Ask yourself these questions: Do I need to start from scratch? Or can I make a variation of my failed attempt?
Sometimes, you may not need a completely new idea for a business. On the other hand, it may be in your best interest to start over with a new concept.
Everyone’s situation is unique.
It’s possible your product or concept wasn’t the issue that led to the failed launch. There may have been problems with budgeting, marketing, or some other factor that hindered your success.
If that’s the case, you could just launch another startup with the same concept under a different name.
Develop a detailed business plan
After you’ve taken the time to analyze your failure, it’s time to get back on the horse.
Whether you’re going to launch with the same concept or a new one, you have to start with a business plan.
Learn how to write a business plan for your startup. Business plans will keep you accountable for your actions. If you put something on paper, you’ll make the effort to follow through with it.
Plus, writing a business plan increases your chances of securing funds and growing your business.
As a result, your chances of success will be much higher.
The first step of writing a business plan is clearly defining your target market. This will tell you exactly whom your brand is for.
Research your competitors. Is your product already available on the market? With whom are you competing?
This will help you come up with a strategy separating you from the crowd.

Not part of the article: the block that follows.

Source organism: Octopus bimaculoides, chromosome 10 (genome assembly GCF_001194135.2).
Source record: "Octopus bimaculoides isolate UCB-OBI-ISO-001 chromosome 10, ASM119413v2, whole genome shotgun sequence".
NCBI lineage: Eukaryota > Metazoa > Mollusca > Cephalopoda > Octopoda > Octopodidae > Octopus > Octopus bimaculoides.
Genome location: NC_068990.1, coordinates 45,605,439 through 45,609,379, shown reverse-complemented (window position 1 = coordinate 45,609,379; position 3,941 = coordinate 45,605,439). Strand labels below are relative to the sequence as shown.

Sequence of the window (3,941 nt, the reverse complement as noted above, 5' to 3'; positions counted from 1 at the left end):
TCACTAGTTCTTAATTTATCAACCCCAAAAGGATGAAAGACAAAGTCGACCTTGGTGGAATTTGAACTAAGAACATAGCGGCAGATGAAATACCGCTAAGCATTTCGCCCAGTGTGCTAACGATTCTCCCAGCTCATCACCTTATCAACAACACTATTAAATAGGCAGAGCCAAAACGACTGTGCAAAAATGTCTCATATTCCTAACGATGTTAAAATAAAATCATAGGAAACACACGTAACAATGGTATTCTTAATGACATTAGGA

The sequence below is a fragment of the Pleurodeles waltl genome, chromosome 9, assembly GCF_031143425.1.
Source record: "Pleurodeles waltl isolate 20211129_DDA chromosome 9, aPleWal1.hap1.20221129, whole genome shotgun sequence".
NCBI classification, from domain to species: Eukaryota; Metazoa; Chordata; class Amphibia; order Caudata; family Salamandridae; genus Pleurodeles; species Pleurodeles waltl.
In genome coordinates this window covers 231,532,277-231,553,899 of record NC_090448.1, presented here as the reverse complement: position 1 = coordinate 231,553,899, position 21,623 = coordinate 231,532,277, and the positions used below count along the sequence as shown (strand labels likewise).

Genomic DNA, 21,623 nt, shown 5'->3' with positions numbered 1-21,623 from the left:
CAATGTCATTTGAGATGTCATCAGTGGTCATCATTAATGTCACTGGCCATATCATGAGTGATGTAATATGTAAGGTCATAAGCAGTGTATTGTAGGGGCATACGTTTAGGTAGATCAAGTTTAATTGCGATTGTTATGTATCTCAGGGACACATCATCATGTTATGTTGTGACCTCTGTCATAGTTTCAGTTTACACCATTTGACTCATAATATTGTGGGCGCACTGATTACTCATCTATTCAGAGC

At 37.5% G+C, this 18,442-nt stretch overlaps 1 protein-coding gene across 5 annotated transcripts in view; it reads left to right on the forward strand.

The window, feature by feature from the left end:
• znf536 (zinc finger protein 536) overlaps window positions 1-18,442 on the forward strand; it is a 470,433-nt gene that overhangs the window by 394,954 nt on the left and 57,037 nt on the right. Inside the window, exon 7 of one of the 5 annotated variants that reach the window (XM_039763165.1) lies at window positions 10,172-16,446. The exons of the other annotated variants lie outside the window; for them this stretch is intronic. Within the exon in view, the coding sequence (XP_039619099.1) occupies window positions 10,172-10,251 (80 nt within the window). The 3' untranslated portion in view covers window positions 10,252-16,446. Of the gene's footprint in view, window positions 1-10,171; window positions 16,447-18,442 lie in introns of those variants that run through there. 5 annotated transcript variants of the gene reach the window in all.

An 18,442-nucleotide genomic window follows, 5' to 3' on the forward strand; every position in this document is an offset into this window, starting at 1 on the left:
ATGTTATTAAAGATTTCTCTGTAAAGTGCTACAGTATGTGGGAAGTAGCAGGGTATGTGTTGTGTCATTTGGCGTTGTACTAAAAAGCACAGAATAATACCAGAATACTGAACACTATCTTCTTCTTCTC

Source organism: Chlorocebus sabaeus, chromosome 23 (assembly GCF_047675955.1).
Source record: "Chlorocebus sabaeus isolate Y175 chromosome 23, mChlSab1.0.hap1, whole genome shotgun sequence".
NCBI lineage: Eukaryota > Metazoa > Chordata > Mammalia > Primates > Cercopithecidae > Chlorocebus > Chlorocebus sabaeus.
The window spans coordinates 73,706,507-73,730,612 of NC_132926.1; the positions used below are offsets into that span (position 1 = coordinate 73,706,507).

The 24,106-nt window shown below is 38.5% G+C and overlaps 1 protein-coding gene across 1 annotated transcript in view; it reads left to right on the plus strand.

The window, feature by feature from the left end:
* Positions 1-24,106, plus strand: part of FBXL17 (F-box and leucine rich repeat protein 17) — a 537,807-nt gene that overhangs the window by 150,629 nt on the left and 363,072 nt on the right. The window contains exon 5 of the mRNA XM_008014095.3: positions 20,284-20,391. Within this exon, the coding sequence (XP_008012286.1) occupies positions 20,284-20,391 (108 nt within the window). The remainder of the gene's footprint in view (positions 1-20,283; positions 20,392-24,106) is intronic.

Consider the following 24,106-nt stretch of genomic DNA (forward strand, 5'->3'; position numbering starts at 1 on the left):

Set a realistic budget. Recall our discussion about investors. Make sure you raise enough money so that you don’t have to worry about running out of cash.
Include a financial section of your business plan. When will you break even? Display your cash flow projections and expenses.
Account for everything to make sure you can survive until you have a steady income.
Your business plan should include a plan to market your startup company.
If your new idea for your business feels like it has legs, go for it.
Be confident in yourself and this new idea. Go through the steps carefully without taking any shortcuts.
Just don’t rush into things. It’s important for you to take a break in between these launch attempts. Take the time to analyze what went wrong so you can learn from your mistakes and avoid repeating them.
Entrepreneurship isn’t for everyone.
Don’t feel obligated to start a new business right away if you’re not ready. You may decide to try something else in the meantime.
But as we discussed earlier, you’ll have a greater chance of succeeding the next time around, so don’t be discouraged by what happened in the past.
Turn your idea into a reality.